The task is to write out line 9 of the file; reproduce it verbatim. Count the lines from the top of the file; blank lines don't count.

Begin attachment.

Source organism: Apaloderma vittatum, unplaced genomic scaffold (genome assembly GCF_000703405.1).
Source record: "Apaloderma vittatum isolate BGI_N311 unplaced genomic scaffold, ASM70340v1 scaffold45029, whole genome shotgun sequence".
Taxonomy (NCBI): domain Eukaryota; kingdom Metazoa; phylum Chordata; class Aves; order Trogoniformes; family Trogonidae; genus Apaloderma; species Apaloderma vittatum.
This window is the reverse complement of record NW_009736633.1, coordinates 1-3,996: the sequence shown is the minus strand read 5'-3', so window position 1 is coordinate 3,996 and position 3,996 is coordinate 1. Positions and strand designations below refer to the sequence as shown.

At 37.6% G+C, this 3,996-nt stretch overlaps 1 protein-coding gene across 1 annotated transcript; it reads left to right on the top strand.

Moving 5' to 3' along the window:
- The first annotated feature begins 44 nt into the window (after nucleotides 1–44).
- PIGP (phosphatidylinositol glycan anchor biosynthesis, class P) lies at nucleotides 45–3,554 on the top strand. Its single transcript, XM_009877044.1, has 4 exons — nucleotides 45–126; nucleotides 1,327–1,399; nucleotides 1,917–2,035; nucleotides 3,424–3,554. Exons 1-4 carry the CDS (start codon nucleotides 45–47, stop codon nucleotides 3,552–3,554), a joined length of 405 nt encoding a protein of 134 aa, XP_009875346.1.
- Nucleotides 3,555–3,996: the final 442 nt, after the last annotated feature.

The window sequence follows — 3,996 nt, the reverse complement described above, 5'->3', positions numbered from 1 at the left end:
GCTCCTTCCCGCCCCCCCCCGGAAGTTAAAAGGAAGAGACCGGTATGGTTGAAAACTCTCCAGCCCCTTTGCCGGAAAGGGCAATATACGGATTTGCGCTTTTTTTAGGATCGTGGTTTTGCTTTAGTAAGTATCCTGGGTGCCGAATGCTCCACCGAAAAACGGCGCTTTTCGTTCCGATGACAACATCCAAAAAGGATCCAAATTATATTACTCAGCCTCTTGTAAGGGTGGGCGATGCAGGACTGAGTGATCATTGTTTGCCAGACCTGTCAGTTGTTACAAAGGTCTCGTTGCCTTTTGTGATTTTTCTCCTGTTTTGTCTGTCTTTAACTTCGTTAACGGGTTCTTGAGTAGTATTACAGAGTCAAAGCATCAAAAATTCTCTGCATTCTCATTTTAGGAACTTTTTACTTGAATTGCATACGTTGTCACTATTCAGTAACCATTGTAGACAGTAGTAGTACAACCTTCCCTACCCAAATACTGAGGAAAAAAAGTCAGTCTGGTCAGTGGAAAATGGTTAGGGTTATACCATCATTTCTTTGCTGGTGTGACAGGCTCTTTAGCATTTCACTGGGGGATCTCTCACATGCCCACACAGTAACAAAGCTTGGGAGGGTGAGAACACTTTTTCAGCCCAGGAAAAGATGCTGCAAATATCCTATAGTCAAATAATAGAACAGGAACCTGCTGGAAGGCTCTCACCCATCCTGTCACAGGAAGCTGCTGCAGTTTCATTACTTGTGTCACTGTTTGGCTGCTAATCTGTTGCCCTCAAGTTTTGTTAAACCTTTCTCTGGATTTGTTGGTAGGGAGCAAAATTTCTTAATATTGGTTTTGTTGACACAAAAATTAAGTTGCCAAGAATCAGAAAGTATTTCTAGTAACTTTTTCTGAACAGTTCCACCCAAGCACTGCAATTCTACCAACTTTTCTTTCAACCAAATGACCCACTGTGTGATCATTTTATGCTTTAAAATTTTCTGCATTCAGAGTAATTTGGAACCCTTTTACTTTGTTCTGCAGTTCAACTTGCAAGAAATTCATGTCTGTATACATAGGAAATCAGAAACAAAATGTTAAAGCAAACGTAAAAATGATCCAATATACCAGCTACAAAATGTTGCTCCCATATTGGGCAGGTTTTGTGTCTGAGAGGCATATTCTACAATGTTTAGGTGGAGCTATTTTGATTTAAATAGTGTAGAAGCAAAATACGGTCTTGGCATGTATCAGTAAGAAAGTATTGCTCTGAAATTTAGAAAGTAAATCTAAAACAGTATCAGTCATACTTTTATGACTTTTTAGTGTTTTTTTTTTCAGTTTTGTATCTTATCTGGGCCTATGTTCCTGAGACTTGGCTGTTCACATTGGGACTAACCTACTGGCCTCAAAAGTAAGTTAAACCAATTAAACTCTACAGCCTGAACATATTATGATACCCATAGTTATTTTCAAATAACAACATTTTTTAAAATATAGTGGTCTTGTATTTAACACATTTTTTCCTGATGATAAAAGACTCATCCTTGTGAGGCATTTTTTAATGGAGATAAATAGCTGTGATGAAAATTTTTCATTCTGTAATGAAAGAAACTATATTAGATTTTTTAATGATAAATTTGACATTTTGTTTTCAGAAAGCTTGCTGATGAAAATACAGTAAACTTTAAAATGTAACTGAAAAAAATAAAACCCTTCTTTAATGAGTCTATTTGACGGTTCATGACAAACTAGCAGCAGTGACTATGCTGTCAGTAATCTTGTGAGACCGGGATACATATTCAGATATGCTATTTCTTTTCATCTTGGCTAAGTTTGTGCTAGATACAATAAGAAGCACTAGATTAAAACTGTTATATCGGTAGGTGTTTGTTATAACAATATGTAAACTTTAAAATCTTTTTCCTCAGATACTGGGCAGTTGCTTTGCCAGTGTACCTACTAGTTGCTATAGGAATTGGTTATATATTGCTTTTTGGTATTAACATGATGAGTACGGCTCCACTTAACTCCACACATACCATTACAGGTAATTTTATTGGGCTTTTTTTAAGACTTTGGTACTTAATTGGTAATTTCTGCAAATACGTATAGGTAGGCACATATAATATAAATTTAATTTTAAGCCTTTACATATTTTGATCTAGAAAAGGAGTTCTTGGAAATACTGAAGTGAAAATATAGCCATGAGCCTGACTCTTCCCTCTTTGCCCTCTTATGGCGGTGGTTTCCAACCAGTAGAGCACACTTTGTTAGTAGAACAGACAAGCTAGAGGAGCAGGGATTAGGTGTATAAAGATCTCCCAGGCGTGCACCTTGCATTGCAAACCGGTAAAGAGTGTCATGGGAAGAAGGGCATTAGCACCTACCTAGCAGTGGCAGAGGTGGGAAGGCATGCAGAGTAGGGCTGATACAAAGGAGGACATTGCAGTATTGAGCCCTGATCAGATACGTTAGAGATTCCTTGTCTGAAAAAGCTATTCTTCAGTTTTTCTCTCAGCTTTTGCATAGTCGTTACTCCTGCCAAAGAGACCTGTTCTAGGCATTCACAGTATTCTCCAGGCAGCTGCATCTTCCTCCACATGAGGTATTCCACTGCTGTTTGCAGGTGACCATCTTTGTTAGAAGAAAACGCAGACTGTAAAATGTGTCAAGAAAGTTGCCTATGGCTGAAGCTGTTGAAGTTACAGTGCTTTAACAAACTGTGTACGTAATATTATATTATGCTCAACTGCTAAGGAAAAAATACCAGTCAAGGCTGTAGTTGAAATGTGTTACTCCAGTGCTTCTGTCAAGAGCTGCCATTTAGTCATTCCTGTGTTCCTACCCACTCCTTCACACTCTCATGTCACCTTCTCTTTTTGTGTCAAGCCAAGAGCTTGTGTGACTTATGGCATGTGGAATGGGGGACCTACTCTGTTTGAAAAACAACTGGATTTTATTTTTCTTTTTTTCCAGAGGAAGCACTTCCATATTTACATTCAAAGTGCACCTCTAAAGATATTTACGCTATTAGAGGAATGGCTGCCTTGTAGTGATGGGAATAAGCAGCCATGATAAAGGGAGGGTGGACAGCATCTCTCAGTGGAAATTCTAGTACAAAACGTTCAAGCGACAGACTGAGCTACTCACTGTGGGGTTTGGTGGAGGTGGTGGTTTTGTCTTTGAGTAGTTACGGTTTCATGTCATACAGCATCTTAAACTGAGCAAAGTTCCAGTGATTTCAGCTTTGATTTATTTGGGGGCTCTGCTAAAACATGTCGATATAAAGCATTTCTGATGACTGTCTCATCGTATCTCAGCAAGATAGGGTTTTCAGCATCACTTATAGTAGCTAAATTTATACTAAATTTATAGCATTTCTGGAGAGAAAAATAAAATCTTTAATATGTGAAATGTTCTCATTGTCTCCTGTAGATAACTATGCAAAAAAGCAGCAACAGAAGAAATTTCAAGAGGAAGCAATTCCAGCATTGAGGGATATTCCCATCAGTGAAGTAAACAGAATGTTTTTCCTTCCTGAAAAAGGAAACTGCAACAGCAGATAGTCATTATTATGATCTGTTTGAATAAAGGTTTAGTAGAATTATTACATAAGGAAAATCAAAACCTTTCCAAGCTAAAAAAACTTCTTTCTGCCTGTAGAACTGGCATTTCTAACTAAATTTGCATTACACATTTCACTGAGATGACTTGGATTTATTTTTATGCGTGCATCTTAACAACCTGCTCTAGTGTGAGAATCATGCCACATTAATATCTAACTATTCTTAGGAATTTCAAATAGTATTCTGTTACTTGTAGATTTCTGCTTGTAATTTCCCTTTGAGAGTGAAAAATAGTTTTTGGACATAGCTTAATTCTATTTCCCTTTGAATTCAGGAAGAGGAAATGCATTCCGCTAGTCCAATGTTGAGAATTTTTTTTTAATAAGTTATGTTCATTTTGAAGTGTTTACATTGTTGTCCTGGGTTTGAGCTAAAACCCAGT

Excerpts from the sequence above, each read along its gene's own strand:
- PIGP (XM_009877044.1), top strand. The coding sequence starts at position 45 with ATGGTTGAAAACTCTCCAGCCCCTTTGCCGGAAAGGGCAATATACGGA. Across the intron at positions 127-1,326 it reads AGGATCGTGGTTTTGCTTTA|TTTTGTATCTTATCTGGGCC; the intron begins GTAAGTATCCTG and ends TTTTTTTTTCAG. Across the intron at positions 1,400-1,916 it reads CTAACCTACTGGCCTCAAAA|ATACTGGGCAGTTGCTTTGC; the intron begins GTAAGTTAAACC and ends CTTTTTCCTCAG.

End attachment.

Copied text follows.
- Nucleotides 3,555–3,996: the final 442 nt, after the last annotated feature.